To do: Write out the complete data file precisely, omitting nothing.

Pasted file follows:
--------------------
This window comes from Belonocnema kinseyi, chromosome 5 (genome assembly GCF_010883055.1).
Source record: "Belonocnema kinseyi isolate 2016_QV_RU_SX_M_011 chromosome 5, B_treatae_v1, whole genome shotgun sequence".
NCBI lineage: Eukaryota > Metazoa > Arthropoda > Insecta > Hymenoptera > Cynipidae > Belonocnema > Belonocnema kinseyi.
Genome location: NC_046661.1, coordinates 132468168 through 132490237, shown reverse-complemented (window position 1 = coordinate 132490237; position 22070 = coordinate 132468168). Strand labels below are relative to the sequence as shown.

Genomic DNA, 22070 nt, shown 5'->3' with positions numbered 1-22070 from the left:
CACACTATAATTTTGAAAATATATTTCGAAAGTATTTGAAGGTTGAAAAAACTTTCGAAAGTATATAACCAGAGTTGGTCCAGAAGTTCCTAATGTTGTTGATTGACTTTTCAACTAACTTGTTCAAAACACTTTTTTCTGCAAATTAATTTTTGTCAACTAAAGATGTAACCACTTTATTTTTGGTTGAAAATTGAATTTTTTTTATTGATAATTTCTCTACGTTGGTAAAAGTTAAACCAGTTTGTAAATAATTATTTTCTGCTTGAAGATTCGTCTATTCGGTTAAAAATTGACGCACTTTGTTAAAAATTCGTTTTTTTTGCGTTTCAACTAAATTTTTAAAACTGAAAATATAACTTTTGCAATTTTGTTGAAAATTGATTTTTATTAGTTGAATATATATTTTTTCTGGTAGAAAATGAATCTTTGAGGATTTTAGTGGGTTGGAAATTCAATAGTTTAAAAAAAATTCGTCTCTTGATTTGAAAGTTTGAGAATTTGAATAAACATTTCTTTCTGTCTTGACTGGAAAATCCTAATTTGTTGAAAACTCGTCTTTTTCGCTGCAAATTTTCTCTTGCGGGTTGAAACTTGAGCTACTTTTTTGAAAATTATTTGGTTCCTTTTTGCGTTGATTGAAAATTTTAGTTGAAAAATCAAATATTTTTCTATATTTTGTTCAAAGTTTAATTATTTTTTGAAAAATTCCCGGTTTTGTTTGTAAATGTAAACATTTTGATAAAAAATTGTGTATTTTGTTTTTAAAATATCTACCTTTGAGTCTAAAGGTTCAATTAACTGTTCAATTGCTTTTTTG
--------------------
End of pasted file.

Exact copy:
This window comes from Belonocnema kinseyi, chromosome 5 (genome assembly GCF_010883055.1).
Source record: "Belonocnema kinseyi isolate 2016_QV_RU_SX_M_011 chromosome 5, B_treatae_v1, whole genome shotgun sequence".
NCBI lineage: Eukaryota > Metazoa > Arthropoda > Insecta > Hymenoptera > Cynipidae > Belonocnema > Belonocnema kinseyi.
Genome location: NC_046661.1, coordinates 132468168 through 132490237, shown reverse-complemented (window position 1 = coordinate 132490237; position 22070 = coordinate 132468168). Strand labels below are relative to the sequence as shown.

Genomic DNA, 22070 nt, shown 5'->3' with positions numbered 1-22070 from the left:
CACACTATAATTTTGAAAATATATTTCGAAAGTATTTGAAGGTTGAAAAAACTTTCGAAAGTATATAACCAGAGTTGGTCCAGAAGTTCCTAATGTTGTTGATTGACTTTTCAACTAACTTGTTCAAAACACTTTTTTCTGCAAATTAATTTTTGTCAACTAAAGATGTAACCACTTTATTTTTGGTTGAAAATTGAATTTTTTTTATTGATAATTTCTCTACGTTGGTAAAAGTTAAACCAGTTTGTAAATAATTATTTTCTGCTTGAAGATTCGTCTATTCGGTTAAAAATTGACGCACTTTGTTAAAAATTCGTTTTTTTTGCGTTTCAACTAAATTTTTAAAACTGAAAATATAACTTTTGCAATTTTGTTGAAAATTGATTTTTATTAGTTGAATATATATTTTTTCTGGTAGAAAATGAATCTTTGAGGATTTTAGTGGGTTGGAAATTCAATAGTTTAAAAAAAATTCGTCTCTTGATTTGAAAGTTTGAGAATTTGAATAAACATTTCTTTCTGTCTTGACTGGAAAATCCTAATTTGTTGAAAACTCGTCTTTTTCGCTGCAAATTTTCTCTTGCGGGTTGAAACTTGAGCTACTTTTTTGAAAATTATTTGGTTCCTTTTTGCGTTGATTGAAAATTTTAGTTGAAAAATCAAATATTTTTCTATATTTTGTTCAAAGTTTAATTATTTTTTGAAAAATTCCCGGTTTTGTTTGTAAATGTAAACATTTTGATAAAAAATTGTGTATTTTGTTTTTAAAATATCTACCTTTGAGTCTAAAGGTTCAATTAACTGTTCAATTGCTTTTTTG